Thursday 28 August 2014

Pewet Island, Bradwell-on-Sea and Othona

Bradwell Marina - a good place for a picnic

We checked the weather forecast carefully on Saturday and headed south along the coast, into Essex. Many moons ago I did my A Level History project on the Roman forts of the Saxon Shore, but had never visited the scanty remains of the fort at Bradwell, which shares a site with the historic church of St Peter at Othona.

The strip of land straddling both ends of the photo above is Pewet Island. I was intrigued by the name, assuming that it was after the Lapwing or 'Peewit'. More research needed here!

The first butterfly of the day was a rather pale Clouded Yellow. It is not a species we see very often, though I have seen these  butterflies on a bank at Minsmere on occasions.

We called in at the church of St Thomas, which, as you can see, was built and re-built at different times. We reckoned we found some Roman tiles in amongst the masonry. 
Window in the church of St Thomas

It was time to head on out to Othona to see the church founded by St Cedd. You can see him holding a small version of it in the stained glass window above. 

Our first sight of the Chapel of St Peter-ad-Muram
We made our way down the track, looking across to the sunny shores of Mersea Island.

The footpath bordered farm land, and it was a joy to see Scabious heads popping up here and there. 

The church is the earliest existing one in Essex, built in AD 653

St Peter's was built on the west wall of the Roman fort of Othona. We could make out a rise in the turf and we found signs of masonry but there was not much to be seen of the fort. 

St Peter's is used as a regular place of worship by the Othona Community

I thought you would like to see inside! There was a leaflet of poems by Trevor Thorn: you can read some of his pieces here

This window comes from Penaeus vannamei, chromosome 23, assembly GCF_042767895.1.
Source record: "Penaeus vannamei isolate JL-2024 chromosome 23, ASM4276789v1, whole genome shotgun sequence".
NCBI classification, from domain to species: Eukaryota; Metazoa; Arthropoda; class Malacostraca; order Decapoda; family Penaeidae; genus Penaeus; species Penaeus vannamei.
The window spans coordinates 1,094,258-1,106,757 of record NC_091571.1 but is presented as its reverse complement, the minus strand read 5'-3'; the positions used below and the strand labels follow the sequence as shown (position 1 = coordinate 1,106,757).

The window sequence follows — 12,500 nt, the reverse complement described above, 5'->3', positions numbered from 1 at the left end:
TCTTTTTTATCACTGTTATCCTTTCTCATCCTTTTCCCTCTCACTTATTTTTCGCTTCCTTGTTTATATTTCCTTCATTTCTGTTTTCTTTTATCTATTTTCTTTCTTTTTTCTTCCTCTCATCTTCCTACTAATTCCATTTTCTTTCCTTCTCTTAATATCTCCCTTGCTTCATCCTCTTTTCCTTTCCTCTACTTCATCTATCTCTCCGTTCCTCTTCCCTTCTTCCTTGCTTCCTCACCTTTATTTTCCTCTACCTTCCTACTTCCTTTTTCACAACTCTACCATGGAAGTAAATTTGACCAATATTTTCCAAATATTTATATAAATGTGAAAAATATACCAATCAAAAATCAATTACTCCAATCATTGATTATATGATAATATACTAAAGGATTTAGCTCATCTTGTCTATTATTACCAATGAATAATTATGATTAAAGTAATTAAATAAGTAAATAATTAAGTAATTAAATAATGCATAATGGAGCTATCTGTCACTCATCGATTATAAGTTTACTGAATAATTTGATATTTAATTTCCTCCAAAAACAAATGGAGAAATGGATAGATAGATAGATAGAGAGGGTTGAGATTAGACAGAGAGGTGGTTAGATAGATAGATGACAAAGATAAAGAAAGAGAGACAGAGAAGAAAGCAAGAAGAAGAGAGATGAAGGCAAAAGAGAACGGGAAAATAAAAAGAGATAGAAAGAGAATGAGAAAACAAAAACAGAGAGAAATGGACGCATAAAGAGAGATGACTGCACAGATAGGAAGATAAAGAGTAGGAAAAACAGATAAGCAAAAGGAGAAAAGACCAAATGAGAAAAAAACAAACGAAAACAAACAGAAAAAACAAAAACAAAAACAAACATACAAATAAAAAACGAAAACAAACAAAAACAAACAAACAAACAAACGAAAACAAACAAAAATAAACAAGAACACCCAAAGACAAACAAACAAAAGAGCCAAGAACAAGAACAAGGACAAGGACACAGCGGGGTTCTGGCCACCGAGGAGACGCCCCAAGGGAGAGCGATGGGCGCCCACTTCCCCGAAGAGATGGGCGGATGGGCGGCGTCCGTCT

My constant refrain recently has been that August has felt like October! You can see the wealth of autumn berries in the photo below. Walkers are requested to avoid the Cocklespit Nature Reserve and saltmarsh you see in the picture to preserve its delicate ecological balance. The area, managed by the Essex Wildlife Trust, is a site of special scientific interest (SSSI). It is apparently one of only eight places in the country where the rare jumping spider, Euophrys browningi, has been recorded (but see also this Essex Field Club report as to the identity of the spider in question).

I may have known about the Saxon Shore since my school days but I first encountered the estuary a decade ago through a poem called 'Blackwater' by Lavinia Greenlaw in her collection, Minsk (Faber and Faber 2003). Greenlaw's evocation of the scene came to life in a new way as I stood on the shoreline of this strangely silent corner of Essex.   

The water may have been a deep blue but the mudflats beyond the bank of shells had a distinctly dark tinge to them! 

The banks of broken shell reflected the light. We were standing on the footpath when a stoat popped out. It retreated pretty quickly and I failed to get a photograph, but it was good to catch a glimpse of this animal at relatively close quarters. 

The shore is lined with unusual flora. White butterflies were plentiful and every so often they would alight on these yellow marsh plants.   

The photo below shows what I assume are - in part, at least - the wooden remains of Saxon fish traps or later substitutes. The Saxon traps were huge contraptions as this extraordinary reconstruction shows. 

It was soon time to return to the marina for a cup of tea, but I couldn't resist a last look back ...

Sites of archaeological interest are very often good locations for wildlife. We had almost completed our expedition when I spotted a Painted Lady, the first specimen I have seen this year - and a rather faded one at that, but lovely to see. 

We also saw a couple of damselflies on the brambles. This is a Common Blue ...

And finally, I noticed this bee alighting on a teasel. 

Teasel ... used for carding wool?
The Othona area is a fascinating place to visit with its wide skies and long stretches of coast inhabited by Whimbrel and other waders. I particularly like the fact that the Roman fort was replaced by a church under Cedd, with his Lindisfarne connections.  

Previous mentions of the Saxon Shore ...
David's posts

Tuesday 19 August 2014

Wicken Fen Nature Reserve ~ Common Lizards, Dragonflies, Butterflies and More